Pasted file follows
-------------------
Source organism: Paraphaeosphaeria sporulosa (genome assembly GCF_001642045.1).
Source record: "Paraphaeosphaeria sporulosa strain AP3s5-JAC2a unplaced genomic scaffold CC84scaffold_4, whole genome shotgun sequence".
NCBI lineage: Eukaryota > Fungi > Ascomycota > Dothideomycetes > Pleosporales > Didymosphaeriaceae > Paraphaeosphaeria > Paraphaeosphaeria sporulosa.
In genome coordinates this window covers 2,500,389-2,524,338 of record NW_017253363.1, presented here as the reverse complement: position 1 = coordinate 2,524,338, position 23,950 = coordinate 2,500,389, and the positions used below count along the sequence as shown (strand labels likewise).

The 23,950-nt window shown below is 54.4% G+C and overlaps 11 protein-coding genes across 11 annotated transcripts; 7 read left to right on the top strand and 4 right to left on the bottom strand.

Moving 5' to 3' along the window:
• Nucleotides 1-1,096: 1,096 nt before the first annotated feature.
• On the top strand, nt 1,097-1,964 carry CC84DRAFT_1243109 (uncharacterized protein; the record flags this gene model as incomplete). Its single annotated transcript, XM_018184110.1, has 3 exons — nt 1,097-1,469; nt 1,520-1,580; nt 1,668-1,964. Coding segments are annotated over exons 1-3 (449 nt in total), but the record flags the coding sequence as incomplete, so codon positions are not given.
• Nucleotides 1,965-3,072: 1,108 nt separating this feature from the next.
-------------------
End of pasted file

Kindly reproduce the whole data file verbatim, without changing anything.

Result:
Source organism: Paraphaeosphaeria sporulosa (genome assembly GCF_001642045.1).
Source record: "Paraphaeosphaeria sporulosa strain AP3s5-JAC2a unplaced genomic scaffold CC84scaffold_4, whole genome shotgun sequence".
NCBI lineage: Eukaryota > Fungi > Ascomycota > Dothideomycetes > Pleosporales > Didymosphaeriaceae > Paraphaeosphaeria > Paraphaeosphaeria sporulosa.
In genome coordinates this window covers 2,500,389-2,524,338 of record NW_017253363.1, presented here as the reverse complement: position 1 = coordinate 2,524,338, position 23,950 = coordinate 2,500,389, and the positions used below count along the sequence as shown (strand labels likewise).

The 23,950-nt window shown below is 54.4% G+C and overlaps 11 protein-coding genes across 11 annotated transcripts; 7 read left to right on the top strand and 4 right to left on the bottom strand.

Moving 5' to 3' along the window:
• Nucleotides 1-1,096: 1,096 nt before the first annotated feature.
• On the top strand, nt 1,097-1,964 carry CC84DRAFT_1243109 (uncharacterized protein; the record flags this gene model as incomplete). Its single annotated transcript, XM_018184110.1, has 3 exons — nt 1,097-1,469; nt 1,520-1,580; nt 1,668-1,964. Coding segments are annotated over exons 1-3 (449 nt in total), but the record flags the coding sequence as incomplete, so codon positions are not given.
• Nucleotides 1,965-3,072: 1,108 nt separating this feature from the next.